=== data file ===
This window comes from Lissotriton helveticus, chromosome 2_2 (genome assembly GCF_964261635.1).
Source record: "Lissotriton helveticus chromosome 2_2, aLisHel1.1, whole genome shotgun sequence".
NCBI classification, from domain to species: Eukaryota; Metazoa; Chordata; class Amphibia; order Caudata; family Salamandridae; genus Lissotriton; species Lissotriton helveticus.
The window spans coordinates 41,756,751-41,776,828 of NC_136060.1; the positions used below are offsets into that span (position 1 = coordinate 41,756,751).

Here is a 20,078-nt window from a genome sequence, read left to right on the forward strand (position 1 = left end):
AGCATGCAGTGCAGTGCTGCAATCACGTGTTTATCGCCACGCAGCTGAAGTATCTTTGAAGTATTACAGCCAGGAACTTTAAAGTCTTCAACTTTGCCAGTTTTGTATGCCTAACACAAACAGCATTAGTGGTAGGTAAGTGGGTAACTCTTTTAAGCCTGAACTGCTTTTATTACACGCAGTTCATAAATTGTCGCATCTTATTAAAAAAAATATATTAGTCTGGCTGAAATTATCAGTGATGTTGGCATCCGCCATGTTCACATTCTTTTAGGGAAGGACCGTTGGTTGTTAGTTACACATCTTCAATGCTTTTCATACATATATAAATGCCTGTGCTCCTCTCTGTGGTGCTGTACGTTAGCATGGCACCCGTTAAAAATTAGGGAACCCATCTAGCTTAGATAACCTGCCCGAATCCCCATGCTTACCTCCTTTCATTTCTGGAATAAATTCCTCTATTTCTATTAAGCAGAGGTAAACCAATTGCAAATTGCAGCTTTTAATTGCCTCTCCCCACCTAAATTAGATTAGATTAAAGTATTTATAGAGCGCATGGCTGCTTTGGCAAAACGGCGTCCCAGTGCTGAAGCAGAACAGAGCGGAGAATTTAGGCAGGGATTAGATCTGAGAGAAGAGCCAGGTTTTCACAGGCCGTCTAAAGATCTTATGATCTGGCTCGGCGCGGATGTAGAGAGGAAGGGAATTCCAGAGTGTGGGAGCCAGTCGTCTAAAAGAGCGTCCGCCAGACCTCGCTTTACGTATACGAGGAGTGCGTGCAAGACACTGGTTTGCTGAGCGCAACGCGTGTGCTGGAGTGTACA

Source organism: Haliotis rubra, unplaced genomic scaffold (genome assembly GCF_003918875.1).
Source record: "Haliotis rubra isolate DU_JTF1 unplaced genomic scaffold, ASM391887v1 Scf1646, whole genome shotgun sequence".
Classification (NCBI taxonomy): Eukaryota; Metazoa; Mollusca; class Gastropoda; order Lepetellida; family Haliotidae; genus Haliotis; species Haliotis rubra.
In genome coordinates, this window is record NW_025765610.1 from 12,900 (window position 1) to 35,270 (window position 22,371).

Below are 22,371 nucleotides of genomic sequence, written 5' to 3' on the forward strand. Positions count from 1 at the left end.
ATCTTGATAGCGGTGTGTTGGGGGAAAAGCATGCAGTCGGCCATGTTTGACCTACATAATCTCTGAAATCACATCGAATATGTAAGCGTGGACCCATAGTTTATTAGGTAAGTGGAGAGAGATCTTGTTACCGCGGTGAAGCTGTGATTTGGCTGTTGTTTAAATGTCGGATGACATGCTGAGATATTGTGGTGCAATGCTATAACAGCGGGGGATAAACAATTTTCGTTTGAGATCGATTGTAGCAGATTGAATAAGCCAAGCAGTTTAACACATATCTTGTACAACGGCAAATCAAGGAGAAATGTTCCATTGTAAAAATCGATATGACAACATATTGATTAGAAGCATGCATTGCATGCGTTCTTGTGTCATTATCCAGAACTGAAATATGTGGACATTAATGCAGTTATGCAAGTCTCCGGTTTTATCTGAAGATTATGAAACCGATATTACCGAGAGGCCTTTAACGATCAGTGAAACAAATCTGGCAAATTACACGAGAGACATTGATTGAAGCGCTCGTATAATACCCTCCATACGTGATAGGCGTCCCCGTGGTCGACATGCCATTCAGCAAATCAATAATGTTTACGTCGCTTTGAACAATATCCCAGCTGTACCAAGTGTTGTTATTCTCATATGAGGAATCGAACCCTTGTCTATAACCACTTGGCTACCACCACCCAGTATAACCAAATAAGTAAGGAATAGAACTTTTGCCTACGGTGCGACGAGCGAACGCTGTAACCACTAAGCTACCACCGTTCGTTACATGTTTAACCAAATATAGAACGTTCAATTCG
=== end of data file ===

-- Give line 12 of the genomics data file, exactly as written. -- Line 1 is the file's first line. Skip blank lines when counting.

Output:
ATCTTGATAGCGGTGTGTTGGGGGAAAAGCATGCAGTCGGCCATGTTTGACCTACATAATCTCTGAAATCACATCGAATATGTAAGCGTGGACCCATAGTTTATTAGGTAAGTGGAGAGAGATCTTGTTACCGCGGTGAAGCTGTGATTTGGCTGTTGTTTAAATGTCGGATGACATGCTGAGATATTGTGGTGCAATGCTATAACAGCGGGGGATAAACAATTTTCGTTTGAGATCGATTGTAGCAGATTGAATAAGCCAAGCAGTTTAACACATATCTTGTACAACGGCAAATCAAGGAGAAATGTTCCATTGTAAAAATCGATATGACAACATATTGATTAGAAGCATGCATTGCATGCGTTCTTGTGTCATTATCCAGAACTGAAATATGTGGACATTAATGCAGTTATGCAAGTCTCCGGTTTTATCTGAAGATTATGAAACCGATATTACCGAGAGGCCTTTAACGATCAGTGAAACAAATCTGGCAAATTACACGAGAGACATTGATTGAAGCGCTCGTATAATACCCTCCATACGTGATAGGCGTCCCCGTGGTCGACATGCCATTCAGCAAATCAATAATGTTTACGTCGCTTTGAACAATATCCCAGCTGTACCAAGTGTTGTTATTCTCATATGAGGAATCGAACCCTTGTCTATAACCACTTGGCTACCACCACCCAGTATAACCAAATAAGTAAGGAATAGAACTTTTGCCTACGGTGCGACGAGCGAACGCTGTAACCACTAAGCTACCACCGTTCGTTACATGTTTAACCAAATATAGAACGTTCAATTCG